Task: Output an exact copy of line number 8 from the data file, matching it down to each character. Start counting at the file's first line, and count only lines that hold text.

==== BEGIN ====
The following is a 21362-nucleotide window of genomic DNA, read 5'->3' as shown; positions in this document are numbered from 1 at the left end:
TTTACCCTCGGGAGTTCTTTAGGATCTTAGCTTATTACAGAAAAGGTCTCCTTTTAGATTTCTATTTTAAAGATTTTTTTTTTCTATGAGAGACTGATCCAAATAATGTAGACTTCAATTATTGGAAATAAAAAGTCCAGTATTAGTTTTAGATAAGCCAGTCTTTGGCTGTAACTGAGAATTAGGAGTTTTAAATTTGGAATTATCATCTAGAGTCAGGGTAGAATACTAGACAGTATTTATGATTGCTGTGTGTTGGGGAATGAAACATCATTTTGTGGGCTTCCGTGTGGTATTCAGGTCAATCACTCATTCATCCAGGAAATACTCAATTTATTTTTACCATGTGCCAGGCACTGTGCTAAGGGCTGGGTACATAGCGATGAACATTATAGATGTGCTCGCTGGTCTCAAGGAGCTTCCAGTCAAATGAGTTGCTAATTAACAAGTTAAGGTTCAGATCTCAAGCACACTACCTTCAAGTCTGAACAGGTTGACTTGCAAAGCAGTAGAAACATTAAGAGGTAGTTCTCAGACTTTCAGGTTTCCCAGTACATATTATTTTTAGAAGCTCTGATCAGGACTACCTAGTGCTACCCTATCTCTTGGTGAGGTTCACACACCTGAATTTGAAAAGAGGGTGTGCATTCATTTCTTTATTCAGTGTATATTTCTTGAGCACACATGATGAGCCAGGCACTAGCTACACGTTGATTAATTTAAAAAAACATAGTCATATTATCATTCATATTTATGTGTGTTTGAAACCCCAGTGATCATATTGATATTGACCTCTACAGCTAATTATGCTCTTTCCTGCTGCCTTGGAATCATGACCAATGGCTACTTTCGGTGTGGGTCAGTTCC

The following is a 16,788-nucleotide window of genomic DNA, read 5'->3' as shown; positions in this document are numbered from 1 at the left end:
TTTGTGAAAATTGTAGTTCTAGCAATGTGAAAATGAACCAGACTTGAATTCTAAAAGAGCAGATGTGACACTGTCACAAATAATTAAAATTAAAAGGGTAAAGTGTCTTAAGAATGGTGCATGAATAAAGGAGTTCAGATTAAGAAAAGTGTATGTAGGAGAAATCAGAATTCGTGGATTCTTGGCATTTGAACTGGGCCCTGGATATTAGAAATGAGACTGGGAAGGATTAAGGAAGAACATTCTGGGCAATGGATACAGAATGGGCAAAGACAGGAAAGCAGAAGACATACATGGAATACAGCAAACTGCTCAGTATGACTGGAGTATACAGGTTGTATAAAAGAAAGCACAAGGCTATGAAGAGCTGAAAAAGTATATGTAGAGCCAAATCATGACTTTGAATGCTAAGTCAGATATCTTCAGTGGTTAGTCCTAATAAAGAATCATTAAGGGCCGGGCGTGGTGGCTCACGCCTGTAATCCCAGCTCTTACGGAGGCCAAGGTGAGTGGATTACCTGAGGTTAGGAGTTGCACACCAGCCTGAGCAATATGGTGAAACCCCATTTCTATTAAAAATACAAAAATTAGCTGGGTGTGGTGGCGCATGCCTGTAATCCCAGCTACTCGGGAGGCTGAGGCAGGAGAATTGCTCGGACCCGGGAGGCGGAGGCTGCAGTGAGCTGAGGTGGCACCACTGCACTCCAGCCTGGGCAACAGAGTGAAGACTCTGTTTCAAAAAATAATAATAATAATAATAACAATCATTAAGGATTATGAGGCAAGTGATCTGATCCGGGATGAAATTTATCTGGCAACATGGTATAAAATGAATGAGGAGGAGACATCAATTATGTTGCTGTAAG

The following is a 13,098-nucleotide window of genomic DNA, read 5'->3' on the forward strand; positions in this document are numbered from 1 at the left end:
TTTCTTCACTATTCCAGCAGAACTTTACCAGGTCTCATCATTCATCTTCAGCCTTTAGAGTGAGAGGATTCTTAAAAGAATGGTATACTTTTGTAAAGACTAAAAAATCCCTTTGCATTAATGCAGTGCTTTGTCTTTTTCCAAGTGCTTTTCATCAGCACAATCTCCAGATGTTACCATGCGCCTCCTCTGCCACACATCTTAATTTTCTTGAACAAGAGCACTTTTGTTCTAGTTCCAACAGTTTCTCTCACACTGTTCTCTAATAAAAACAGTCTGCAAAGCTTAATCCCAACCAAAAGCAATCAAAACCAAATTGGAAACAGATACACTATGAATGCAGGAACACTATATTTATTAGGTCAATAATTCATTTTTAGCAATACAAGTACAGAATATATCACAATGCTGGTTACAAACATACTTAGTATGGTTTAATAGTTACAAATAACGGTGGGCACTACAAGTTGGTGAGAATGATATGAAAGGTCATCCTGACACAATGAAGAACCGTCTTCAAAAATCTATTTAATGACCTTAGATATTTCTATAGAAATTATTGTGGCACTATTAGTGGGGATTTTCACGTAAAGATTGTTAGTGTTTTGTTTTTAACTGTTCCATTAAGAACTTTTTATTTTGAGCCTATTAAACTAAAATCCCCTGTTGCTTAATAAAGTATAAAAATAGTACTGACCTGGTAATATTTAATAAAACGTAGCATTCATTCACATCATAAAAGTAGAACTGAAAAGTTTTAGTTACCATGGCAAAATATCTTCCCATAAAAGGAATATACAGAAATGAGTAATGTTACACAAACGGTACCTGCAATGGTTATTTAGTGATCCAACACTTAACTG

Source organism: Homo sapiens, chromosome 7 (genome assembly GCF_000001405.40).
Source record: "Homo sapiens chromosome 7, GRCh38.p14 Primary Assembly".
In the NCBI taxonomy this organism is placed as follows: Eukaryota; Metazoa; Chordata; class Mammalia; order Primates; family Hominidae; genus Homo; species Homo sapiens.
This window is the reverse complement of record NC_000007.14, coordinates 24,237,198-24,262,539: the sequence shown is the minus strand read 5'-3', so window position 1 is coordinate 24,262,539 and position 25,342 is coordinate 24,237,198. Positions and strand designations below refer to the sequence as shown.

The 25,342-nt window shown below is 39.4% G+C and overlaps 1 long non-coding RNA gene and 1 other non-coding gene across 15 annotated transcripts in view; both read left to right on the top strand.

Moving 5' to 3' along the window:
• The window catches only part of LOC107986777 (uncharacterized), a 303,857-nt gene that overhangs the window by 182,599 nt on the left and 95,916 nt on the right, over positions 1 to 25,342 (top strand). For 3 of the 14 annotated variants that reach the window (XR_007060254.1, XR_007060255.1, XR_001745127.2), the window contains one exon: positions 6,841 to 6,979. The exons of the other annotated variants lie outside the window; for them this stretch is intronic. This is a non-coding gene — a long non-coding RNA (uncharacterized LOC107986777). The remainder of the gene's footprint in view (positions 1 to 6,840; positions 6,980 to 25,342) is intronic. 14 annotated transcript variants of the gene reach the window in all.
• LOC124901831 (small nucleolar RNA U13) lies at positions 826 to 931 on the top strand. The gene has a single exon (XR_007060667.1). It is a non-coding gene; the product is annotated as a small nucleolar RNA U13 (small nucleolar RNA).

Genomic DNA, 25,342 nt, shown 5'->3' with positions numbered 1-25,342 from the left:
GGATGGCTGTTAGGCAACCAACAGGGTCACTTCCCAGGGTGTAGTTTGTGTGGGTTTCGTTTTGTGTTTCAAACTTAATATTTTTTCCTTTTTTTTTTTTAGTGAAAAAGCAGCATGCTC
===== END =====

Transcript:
Source record: "Homo sapiens chromosome 7, GRCh38.p14 Primary Assembly".